David Allan Coe has enjoyed a career that is like few others in the music business. His chart resume isn’t really that impressive — with only eight singles of his finding a home within the Top 40 on the Country Singles chart. However, his music has reached a loyal following over the years that borders on cult status.
From his incarceration at the Ohio Penitentiary to once living in a hearse outside of the famed Ryman Auditorium to his marriages and even his pair of infamous X-rated albums (Nothing Sacred and Underground Album), the Akron, Ohio native has always played by his own rule book, with a unique blend of country, rock and blues that definitely sets him apart from the pack. Here are 10 David Allan Coe tracks that are fine evidence of that talent!
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10. David Allan Coe feat. George Jones – “Don’t Cry Darlin'”
Once you separate the singer from the bravado image that is David Allan Coe, you will find one of the most convincing vocalists in the country format. This 1985 single showed that talent, combined from a classic-sounding recitation from the legendary George Jones.
9. David Allan Coe – “Now I Lay Me Down To Cheat”
A minor David Allan Coe song hit from 1982, this gripping performance showcased the emotions of a man who knew he was doing the one he loved wrong — but yet couldn’t help himself. The song stands as one of his most underrated classics.
8. David Allan Coe – “Willie, Waylon, and Me”
With his checkered past — and sometimes present — David Allan Coe carved out a reputation as one of the more mysterious artists in the genre’s history — and one of the more outspoken. Some doubted his “Outlaw” cred over the years, but the singer made no secret of where he felt he stood in this 1976 Top 30 hit.
7. David Allan Coe – “A Country Boy (Who Rolled The Rock Away)”
One of the last chart hits for Coe, this 1986 single paid tribute to the artists who charted their own path — regardless of what conventional wisdom might have said. The single was from his Son of the South album, one of the finer albums from his later years.
6. David Allan Coe – “Tennessee Whiskey”
Before George Jones and Chris Stapleton, the original recording of this Dean Dillon/Linda Hargrove composition was none other than David Allan Coe. The track was the perfect showcase for his rough-hewn vocal approach. The track only made it to No. 77 on the charts, but definitely made an impact on Coe’s loyal fan following.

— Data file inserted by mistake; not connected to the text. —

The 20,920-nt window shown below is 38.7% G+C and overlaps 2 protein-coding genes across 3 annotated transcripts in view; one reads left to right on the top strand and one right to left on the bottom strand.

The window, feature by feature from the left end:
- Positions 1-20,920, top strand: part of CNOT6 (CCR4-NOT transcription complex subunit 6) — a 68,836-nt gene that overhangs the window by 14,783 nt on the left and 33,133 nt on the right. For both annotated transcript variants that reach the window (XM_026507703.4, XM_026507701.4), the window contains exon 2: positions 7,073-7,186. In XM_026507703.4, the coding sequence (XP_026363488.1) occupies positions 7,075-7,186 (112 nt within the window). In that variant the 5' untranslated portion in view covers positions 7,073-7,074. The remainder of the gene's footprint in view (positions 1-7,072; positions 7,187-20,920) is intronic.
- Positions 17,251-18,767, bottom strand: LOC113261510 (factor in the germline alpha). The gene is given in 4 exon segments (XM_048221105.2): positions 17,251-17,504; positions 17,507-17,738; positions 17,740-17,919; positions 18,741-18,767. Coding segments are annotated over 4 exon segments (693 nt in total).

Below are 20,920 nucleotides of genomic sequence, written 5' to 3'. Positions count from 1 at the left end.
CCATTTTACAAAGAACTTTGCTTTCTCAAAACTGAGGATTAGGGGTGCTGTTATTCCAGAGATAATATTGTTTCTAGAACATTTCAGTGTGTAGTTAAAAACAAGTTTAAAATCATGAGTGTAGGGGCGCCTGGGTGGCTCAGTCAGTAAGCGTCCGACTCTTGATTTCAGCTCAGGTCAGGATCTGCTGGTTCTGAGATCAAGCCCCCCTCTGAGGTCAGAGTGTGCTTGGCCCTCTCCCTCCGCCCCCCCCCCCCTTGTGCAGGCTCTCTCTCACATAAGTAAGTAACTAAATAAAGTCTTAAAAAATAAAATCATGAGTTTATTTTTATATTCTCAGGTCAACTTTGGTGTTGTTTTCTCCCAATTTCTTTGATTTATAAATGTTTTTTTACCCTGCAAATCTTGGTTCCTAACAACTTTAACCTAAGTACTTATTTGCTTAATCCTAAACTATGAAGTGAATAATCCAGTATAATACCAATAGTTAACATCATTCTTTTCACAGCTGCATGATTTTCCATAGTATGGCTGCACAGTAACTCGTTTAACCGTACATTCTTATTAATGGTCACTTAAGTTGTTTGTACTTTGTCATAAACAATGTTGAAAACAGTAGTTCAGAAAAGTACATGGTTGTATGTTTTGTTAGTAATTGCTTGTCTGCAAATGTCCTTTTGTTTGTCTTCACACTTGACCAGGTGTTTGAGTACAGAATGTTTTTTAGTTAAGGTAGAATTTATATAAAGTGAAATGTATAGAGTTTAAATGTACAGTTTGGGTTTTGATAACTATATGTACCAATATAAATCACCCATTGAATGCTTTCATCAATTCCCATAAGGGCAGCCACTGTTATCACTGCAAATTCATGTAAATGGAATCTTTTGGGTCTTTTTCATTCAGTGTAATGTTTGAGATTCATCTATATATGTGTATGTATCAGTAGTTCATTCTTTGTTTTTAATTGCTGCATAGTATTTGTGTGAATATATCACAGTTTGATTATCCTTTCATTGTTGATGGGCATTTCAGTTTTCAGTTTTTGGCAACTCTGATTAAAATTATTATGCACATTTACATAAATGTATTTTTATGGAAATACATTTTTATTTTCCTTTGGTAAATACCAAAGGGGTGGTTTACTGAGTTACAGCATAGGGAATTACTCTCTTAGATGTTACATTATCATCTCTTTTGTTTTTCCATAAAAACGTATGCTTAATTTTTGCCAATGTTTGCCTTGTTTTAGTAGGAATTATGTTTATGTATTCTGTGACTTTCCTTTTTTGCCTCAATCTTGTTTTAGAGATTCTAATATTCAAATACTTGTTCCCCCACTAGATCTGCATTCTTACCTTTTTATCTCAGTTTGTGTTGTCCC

5. David Allan Coe – “She Used To Love Me A Lot”
In the winter of 1984-85, the singer released a chilling ballad from the Dennis Morgan/Kye Fleming catalog — written with an assist from Charles Quillen. The track was one of the more regret-filled performances of the David Allan Coe song catalog. The lyrics told the story of a man who lamented the fact that he walked away from someone who once was devoted to him — and not was nonchalant about the entire experience.
4. David Allan Coe – “Long Haired Redneck”
Coe penned this early hit with Jimmy Rabbitt. It was one of the first country singles that mentioned the “outlaw” movement by name — and also featured Coe’s impersonations of Country Music Hall of Fame members Ernest Tubb, Merle Haggard and “Whisperin” Bill Anderson.
3. David Allan Coe – “The Ride”
Many songs have been written over the course of time regarding the spirit of Hank Williams. Perhaps the best came with this 1983 top 10 David Allan Coe about an unlikely meeting between “Luke The Drifter” and a hitchhiker who has no idea about the history lesson that he is about to receive from the ghost of one of America’s most beloved entertainers.
2. David Allan Coe – “Mona Lisa Lost Her Smile”
Johnny Cunningham provided Coe with the lyrics that would provide the singer with his biggest hit, peaking at No. 2 in the spring of 1984 with this winning ballad that compared the song’s subject to the classic painting from Da Vinci. The song ranks as one of the more haunting releases in the Coe library.
1. David Allan Coe – “You Never Even Called Me By My Name”
Seriously, did you expect the top of this list to look any different? While the song only peaked at No. 8 in the summer months of 1975, this Steve Goodman/John Prine collaboration remains the quintessential David Allan Coe song — even after 40-plus years. Who hasn’t sung along with this one in a bar at some point in their lives? Is it the perfect “country and eestern” song? Well, we will leave that subject to your opinion, but truth be told, it does rank pretty high on the list!